City Engineer Richard Miller believes that there is energy to be saved in New Haven. And the state of Connecticut just agreed with him, in the form of a $125,000 study grant.

The grant will allow Miller to audit the energy usage in city-owned buildings and then propose changes to New Haven’s current energy policy, which he said may eventually decrease the city’s expenses, as well as help the environment.

According to the “Greenhouse Gas Inventory & Forecast Report” conducted this summer by the City Plan Department, New Haven’s total energy consumption in 1999 was slightly less than 1 billion kilowatt-hours and is scheduled to increase by approximately 17 percent by 2020.

Miller’s energy audit will attempt to determine exactly how much of the energy consumed in city-owned buildings is unnecessary by focusing on ways to reduce energy demand.

“Right now, we’re spending a lot on energy. But if you’re able to save 10 percent on consumption, that’s 10 percent saved this year, 10 percent next year and every other year, forever,” Miller said. “It’s not a one-time deal, and so the returns can be enormous.”

According to the report, City Hall currently uses the most energy of city-owned buildings, with an annual energy expenditure of $405,466, although the Hall of Records has higher energy expenses per square foot.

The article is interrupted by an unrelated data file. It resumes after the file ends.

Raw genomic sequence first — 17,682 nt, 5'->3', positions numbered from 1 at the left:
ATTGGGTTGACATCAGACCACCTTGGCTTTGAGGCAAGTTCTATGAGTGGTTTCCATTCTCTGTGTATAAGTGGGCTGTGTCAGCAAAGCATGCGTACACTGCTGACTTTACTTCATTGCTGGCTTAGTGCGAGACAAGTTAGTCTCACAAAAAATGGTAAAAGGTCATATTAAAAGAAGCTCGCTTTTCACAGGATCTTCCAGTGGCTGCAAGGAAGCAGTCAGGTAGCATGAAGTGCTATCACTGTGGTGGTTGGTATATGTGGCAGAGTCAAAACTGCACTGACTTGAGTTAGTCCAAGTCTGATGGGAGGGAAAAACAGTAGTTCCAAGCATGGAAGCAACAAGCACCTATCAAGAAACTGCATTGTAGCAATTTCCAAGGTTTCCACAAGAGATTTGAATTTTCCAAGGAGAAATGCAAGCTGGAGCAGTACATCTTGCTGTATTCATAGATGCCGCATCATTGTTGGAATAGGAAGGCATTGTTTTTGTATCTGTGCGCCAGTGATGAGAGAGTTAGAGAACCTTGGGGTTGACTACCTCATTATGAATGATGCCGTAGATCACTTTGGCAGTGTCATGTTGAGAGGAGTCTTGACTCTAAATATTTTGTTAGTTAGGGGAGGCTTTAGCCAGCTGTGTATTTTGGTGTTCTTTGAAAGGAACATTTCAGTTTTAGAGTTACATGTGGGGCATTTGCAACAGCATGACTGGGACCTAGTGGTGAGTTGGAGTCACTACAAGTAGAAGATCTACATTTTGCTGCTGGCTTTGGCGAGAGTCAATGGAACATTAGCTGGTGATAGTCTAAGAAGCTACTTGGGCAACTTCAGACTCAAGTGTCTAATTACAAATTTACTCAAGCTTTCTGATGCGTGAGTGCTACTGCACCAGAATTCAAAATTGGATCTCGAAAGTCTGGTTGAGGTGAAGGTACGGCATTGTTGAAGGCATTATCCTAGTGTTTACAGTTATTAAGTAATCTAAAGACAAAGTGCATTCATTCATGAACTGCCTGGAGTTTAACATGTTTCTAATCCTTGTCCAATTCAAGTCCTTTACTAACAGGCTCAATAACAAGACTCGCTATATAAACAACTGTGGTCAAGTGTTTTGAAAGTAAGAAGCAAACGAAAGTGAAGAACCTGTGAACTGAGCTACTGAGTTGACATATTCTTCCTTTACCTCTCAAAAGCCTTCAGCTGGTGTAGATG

But the report goes on to say that the predicted increase in municipal energy use will be in large part due to construction and renovation of city schools.

“Up to now, costs have been rising dramatically each year. All these new schools are costing more to operate — more computers, more air conditioning,” said Erik Bartone, an employee of Nexgen, an independent energy consulting firm the city hired to assist with the audit.

The city’s first and second largest consumers of energy are currently Hillhouse High School and Hill Regional Career High School, respectively. Career, New Haven’s newest school, is also the city’s largest emitter of carbon dioxide, producing about 3,000 tons annually.

Total carbon dioxide emissions across New Haven are currently at about 2 million tons and are predicted to increase by about 15 percent by 2020, according to the report.

Bartone said the current plan is to reduce city energy costs by 25 percent through the implementation of more modern energy management and monitoring systems. The city is also attempting to minimize costs by centralizing energy data and management for all city facilities.

Reducing energy consumption frees up city funds, which can then go to other programs, such as education, Miller said.

“With the [anticipated] savings, we hope to be able to provide more scholarships and other such benefits in the future,” he said.